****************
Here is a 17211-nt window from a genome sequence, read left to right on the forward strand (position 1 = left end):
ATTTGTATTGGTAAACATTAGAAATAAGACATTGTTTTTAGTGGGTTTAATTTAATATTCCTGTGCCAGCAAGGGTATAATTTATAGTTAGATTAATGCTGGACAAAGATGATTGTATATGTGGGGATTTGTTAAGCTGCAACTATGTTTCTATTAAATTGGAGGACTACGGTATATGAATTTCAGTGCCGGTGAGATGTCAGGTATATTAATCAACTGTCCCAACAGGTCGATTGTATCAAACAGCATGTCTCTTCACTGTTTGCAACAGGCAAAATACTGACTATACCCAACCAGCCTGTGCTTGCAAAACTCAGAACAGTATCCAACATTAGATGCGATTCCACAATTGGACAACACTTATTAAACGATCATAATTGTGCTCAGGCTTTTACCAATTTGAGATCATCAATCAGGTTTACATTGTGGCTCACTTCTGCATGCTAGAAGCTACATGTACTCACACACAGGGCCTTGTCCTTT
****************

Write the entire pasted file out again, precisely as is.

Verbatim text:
Here is a 17211-nt window from a genome sequence, read left to right on the forward strand (position 1 = left end):
ATTTGTATTGGTAAACATTAGAAATAAGACATTGTTTTTAGTGGGTTTAATTTAATATTCCTGTGCCAGCAAGGGTATAATTTATAGTTAGATTAATGCTGGACAAAGATGATTGTATATGTGGGGATTTGTTAAGCTGCAACTATGTTTCTATTAAATTGGAGGACTACGGTATATGAATTTCAGTGCCGGTGAGATGTCAGGTATATTAATCAACTGTCCCAACAGGTCGATTGTATCAAACAGCATGTCTCTTCACTGTTTGCAACAGGCAAAATACTGACTATACCCAACCAGCCTGTGCTTGCAAAACTCAGAACAGTATCCAACATTAGATGCGATTCCACAATTGGACAACACTTATTAAACGATCATAATTGTGCTCAGGCTTTTACCAATTTGAGATCATCAATCAGGTTTACATTGTGGCTCACTTCTGCATGCTAGAAGCTACATGTACTCACACACAGGGCCTTGTCCTTT